The Court stated that according to local regulations in Chile at the time of the case, consent by proxy came into effect only once it was verified that the patient, due to his/her medical condition, did not have the capacity to make decisions about his or her own health. Under those circumstances, the power to make decisions would be granted to the patient’s representative, to an authority, person, family member or institution, as the case may be. Only under exception emergency conditions, may medical personnel make decisions without consent by proxy. In the instant case, the Court indicated that because it was not an emergency, it was necessary to obtain the consent of the relatives, which was not done.

Based on the foregoing, the Court concluded that the Chilean State failed to comply with its international obligation to obtain, through its health personnel, the informed consent of Mr. Poblete Vilches’ relatives, necessary to perform the medical procedure during his first hospital admission. Additionally, the State violated the relatives’ right to access information, since no clear and precise information was provided about the patients discharge and the required care. Moreover, this right was violated during the second admission on the grounds that no clear and accessible information was provided regarding the diagnosis or medical procedures. In conclusion, the Court considered that the right to obtain informed consent and access to health-related information was violated, to the detriment of Mr. Poblete Vilches and his relatives.

[1] States must also guarantee standards regarding the quality, availability and acceptability of the care.


Decision Direction

Quick Info

Decision Direction indicates whether the decision expands or contracts expression based on an analysis of the case.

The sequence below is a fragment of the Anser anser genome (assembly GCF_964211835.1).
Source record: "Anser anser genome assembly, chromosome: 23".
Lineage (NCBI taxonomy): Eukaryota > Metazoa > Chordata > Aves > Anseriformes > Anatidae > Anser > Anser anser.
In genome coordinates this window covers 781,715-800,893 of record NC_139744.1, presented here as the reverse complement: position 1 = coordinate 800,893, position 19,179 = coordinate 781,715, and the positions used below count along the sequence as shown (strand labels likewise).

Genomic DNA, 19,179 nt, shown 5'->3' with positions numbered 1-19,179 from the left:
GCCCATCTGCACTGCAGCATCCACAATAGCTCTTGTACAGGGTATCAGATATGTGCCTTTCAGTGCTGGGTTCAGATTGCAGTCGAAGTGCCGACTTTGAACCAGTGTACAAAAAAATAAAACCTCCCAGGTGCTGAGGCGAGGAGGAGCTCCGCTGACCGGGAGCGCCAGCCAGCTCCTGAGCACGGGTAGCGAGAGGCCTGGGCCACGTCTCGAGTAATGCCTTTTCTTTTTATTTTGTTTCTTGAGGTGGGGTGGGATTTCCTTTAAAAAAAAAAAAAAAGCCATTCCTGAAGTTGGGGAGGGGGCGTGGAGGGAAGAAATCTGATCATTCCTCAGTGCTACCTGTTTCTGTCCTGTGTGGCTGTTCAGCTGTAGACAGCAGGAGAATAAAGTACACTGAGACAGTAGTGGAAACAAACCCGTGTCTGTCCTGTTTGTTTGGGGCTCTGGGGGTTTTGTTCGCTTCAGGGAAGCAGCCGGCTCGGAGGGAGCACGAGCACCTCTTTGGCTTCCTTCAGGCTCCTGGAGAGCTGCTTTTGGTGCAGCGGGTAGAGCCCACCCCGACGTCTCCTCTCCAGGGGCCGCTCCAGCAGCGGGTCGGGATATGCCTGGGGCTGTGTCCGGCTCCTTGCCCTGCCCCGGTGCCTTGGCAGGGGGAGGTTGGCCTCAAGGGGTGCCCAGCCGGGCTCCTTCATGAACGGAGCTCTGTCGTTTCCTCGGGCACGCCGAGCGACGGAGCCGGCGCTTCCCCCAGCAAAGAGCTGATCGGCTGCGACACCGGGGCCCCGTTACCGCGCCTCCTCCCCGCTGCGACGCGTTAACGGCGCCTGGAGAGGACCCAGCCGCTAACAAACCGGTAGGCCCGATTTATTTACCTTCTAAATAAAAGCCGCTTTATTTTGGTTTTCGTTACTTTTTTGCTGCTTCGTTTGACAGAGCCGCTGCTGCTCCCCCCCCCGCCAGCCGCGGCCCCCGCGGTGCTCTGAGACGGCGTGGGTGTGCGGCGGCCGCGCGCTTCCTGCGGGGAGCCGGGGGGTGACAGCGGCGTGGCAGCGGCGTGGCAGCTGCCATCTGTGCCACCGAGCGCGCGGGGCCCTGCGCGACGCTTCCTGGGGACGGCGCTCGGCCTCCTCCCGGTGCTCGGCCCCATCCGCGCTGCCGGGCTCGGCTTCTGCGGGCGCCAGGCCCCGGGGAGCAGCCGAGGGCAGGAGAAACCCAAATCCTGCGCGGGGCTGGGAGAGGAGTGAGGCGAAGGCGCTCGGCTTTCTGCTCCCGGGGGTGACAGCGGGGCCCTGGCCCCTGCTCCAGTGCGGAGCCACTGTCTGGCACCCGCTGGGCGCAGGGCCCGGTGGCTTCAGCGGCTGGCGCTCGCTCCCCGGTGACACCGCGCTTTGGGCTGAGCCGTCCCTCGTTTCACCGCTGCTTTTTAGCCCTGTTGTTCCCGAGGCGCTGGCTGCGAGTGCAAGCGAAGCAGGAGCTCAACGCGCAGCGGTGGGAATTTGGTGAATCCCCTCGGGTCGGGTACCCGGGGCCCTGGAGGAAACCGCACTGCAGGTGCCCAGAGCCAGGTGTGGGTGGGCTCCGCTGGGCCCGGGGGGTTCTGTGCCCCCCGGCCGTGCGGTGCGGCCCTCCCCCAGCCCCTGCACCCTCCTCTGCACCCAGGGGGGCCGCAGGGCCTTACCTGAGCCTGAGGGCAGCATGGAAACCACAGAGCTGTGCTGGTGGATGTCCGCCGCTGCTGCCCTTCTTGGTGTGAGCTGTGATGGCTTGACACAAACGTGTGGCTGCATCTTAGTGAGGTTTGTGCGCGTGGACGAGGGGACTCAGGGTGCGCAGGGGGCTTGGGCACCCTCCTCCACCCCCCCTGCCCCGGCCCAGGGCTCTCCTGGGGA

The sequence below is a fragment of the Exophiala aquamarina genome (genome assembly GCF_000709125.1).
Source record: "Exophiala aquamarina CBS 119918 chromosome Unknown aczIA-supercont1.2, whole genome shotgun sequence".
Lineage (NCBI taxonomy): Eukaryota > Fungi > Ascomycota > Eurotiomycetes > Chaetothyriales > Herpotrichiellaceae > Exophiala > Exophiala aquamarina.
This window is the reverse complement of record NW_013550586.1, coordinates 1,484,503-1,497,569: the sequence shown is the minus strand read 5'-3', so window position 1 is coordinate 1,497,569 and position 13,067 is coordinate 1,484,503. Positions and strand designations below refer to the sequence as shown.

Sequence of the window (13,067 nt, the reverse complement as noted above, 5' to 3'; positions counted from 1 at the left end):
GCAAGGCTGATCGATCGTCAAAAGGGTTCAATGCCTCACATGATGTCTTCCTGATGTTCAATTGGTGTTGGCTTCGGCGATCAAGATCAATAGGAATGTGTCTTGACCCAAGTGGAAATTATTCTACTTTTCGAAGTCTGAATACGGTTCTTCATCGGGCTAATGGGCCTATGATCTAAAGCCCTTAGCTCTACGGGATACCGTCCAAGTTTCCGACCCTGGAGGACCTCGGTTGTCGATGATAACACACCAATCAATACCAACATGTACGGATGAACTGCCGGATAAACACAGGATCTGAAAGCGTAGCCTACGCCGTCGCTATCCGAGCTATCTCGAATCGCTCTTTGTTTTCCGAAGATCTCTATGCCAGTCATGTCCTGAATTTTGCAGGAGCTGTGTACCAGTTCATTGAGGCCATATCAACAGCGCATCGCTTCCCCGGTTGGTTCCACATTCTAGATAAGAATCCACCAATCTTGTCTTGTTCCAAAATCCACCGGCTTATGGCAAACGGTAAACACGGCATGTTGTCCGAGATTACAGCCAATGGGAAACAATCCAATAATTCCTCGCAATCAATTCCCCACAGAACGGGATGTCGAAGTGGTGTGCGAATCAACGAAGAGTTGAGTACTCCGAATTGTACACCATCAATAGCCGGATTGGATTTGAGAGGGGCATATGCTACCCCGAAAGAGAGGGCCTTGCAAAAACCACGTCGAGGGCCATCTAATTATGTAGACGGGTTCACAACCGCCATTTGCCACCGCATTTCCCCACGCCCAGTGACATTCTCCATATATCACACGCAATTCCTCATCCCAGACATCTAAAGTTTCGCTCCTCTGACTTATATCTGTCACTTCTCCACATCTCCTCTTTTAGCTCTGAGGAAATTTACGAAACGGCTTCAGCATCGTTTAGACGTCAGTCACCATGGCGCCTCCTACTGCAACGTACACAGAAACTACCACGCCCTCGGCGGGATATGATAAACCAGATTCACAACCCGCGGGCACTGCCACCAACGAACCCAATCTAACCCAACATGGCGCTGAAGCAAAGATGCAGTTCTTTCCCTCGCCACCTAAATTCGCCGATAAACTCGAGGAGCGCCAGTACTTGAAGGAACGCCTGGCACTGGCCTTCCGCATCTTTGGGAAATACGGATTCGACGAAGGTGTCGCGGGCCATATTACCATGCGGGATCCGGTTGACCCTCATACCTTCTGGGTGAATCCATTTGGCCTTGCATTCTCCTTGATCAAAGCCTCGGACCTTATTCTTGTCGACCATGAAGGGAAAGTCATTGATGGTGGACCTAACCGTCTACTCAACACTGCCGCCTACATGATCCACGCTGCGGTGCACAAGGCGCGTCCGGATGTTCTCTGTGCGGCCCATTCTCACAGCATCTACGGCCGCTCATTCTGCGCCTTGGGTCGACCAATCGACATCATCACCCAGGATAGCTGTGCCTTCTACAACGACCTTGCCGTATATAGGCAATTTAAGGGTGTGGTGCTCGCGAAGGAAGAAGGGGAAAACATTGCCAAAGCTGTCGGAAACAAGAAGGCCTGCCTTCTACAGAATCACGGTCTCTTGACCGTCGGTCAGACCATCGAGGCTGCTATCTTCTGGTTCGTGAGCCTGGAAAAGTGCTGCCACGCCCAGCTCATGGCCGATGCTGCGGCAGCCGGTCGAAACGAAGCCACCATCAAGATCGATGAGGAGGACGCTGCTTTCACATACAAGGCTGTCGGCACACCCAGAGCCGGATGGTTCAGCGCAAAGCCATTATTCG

Expands Expression

The decision expands the protection of freedom of expression by reaffirming the standards on access to information. The Court upheld its jurisprudence on informed consent and consent by proxy and its link to the right to information. The Court reiterated that informed consent is an integral part of accessibility of information, which is one of the basic standards for accessibility of healthcare and, consequently, of the right to health. Therefore, access to information is instrumental for guaranteeing the right to health.

Global Perspective

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Global Perspective demonstrates how the court’s decision was influenced by standards from one or many regions.

Table of Authorities

Related International and/or regional laws

  • IACtHR, Claude Reyes v. Chile, ser. C No. 151 (2006)
  • IACtHR, I.V. v. Bolivia., ser C No. 329 (2016)
  • IACtHR, Compulsory Membership in an Association Prescribed by Law for the Practice of Journalism, ser. A No. 5 (1985)
  • IACtHR, Olmedo Bustos and others v. Chile, Ser. C No. 73 (2001)
  • IACtHR, Lagos del Campo v. Peru., ser C No. 340 (2017)
  • ACHR, art. 13
  • ACHR, art. 26

Case Significance

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Case significance refers to how influential the case is and how its significance changes over time.

The decision establishes a binding or persuasive precedent within its jurisdiction.

Official Case Documents

Official Case Documents: